Here's a Surprising Look at How Nanotechnology Could Reengineer Our Bodies

Here's a Surprising Look at How Nanotechnology Could Reengineer Our Bodies


Image Credit: Keithley Instruments (Click to enlarge)

Nanotechnology could change human biology forever. From prosthetic limbs and new burn treatments, to cancer detection and bones that heal in days or weeks, nanotech could be the future of medicine.

Nanotechnology is any technology that allows for manipulation of matter beginning at the nanometer (nm) scale, commonly on the 1–100 nm range. According to nanomedical expert Frank Boehm, "[t]he ability to work at this scale will allow for the fabrication of unique materials and devices with improved and novel properties, such as enhanced water repellency (superhydrophobicity) or the increased performance of chemical reactions (catalysis) due to dramatically increased active surface areas."

Currently, nanomedical devices are typically made of special kinds of nanomaterials like nanoparticles, solid or hollow nanoshells, nanotubes and hollow nanospheres. While these technologies are "still quite rudimentary and passive," because they simply let the bloodstream carry them along, Boehm says future devices will navigate with synthetic derivatives of flagella or cilia.

The most advanced nanotechnology we have right now are the gold nanoshells, 100-200nm in diameter, which are solid silica cores covered by a very thin gold skin. It's used in AuroLase Therapy, where the gold nanoshells are guided to cancer cells and activated by a laser light that makes them collapse, release cancer drugs and destroy tumors. (It's still undergoing trials.) Other similar technologies are underway.

What's the future of nanomedicine? Boehm posits this nanomedical concept, an imaging device just one micron wide. Thousands could work together to map an entire human vascular system.


Image Credit (All): Frank Boehm/io9

These devices could provide an amazingly high-resolution map of a patient's veins and arteries, letting doctors know the thickness of various pathways or where plaque is building up in the bloodstream. Thus, they could be used to let doctors know whether a patient is at risk of an aneurysm or heart attack.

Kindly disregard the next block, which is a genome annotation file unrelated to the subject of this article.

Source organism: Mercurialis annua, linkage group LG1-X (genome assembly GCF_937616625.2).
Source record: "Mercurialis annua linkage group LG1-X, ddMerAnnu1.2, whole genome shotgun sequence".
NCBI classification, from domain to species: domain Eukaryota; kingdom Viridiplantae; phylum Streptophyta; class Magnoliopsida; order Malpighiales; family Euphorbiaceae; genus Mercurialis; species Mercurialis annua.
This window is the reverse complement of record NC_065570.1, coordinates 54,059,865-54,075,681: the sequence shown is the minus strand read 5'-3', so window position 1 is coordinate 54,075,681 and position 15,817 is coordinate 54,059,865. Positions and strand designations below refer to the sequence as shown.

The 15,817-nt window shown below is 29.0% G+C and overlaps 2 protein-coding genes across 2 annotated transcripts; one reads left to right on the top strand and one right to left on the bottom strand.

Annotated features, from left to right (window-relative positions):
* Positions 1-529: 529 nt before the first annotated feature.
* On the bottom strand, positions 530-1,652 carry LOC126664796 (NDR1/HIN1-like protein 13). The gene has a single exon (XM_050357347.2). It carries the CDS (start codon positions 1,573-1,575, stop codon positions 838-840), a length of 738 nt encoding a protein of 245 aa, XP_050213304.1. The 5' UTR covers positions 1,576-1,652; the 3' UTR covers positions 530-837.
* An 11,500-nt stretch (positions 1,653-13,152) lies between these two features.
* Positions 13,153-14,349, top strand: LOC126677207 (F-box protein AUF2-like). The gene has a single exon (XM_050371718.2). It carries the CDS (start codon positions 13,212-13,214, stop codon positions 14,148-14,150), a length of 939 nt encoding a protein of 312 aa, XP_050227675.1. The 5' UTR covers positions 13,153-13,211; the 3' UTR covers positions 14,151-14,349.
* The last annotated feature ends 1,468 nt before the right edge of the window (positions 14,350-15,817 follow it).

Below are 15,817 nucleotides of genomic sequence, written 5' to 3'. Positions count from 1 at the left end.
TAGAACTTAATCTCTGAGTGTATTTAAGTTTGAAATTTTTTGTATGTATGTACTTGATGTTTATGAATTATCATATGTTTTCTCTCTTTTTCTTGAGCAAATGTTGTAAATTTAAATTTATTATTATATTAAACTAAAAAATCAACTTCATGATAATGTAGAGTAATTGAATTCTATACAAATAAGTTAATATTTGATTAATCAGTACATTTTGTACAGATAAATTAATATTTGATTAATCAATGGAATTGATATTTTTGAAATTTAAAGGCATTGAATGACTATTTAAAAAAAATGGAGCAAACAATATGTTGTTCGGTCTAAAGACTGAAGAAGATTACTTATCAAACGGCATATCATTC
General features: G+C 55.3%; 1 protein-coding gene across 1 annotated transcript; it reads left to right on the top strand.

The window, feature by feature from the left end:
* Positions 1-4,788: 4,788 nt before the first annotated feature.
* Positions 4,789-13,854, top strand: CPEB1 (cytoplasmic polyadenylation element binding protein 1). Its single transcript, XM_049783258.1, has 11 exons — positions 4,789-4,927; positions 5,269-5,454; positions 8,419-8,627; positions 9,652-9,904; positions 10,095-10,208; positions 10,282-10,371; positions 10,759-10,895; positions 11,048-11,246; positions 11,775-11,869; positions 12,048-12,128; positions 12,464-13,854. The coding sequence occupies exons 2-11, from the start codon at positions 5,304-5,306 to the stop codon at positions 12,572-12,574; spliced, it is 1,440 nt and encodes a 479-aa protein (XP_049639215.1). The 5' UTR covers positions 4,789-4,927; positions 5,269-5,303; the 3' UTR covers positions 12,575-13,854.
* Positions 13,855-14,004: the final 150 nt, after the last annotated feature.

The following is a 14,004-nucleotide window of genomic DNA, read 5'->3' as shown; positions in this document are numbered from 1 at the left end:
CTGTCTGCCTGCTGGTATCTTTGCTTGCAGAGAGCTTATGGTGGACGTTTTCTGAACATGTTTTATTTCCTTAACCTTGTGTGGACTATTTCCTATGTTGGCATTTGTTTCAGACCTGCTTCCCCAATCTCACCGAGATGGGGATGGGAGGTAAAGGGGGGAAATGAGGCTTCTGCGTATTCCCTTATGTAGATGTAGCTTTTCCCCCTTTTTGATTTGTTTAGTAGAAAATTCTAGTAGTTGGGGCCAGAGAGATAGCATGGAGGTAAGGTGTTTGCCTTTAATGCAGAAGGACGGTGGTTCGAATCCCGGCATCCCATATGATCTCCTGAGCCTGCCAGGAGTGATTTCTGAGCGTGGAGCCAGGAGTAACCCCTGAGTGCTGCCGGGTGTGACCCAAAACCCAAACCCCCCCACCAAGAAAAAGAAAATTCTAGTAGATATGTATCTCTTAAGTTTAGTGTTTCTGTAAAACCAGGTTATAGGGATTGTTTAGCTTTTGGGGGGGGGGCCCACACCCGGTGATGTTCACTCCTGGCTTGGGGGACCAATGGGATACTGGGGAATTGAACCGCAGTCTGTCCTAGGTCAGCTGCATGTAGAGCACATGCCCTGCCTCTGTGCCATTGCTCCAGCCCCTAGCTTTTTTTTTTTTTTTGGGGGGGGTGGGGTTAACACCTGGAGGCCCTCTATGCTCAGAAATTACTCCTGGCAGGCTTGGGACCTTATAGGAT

Autonomous nanomedical devices could be used to quickly identify and neutralize toxins, as well as supplement the immune system. They'd basically hunt down threats to an organism's health and destroy them. Nanoretinal implants could provide blind individuals with full vision, or augment regular human vision. The possibilities are endless; they could even extend the human lifespan. One Indian review concluded that "[o]nce nanomechanics are available, the ultimate dream of every healer, medicine man and physician throughout recorded history will at last become a reality."

Would it be safe? You can probably let your fever dreams of grey goo go. Nanomaterials are present in "order-of-magnitude higher" levels in our environment, and are generally far less deadly than household cleaning products or insectides which we encounter every day.

But scientists don't yet adequately understand the potential effects. Because of their high surface-mass ratio, nanoparticles are highly reactive and could trigger unforeseen chemical reactions. Some could be toxic. Or because of their "large surface area, reactivity and electrical charge," they could agglomerate, clumping together and forming much bigger lumps of material.

Slate says you shouldn't be concerned, saying that "technologically wonderful as engineered nanomaterials are, many of them don't seem as worrisome as imagined when seen in the cold light of commercial reality." Development, research and production techniques will minimize risks, and scientists are already busy tackling safety concerns.

How much do you trust the information in this article?

Tom McKay

Tom is a staff writer at Mic, covering national politics, media, policing and the war on drugs. He is based in New York and can be reached at tmckay@mic.com.

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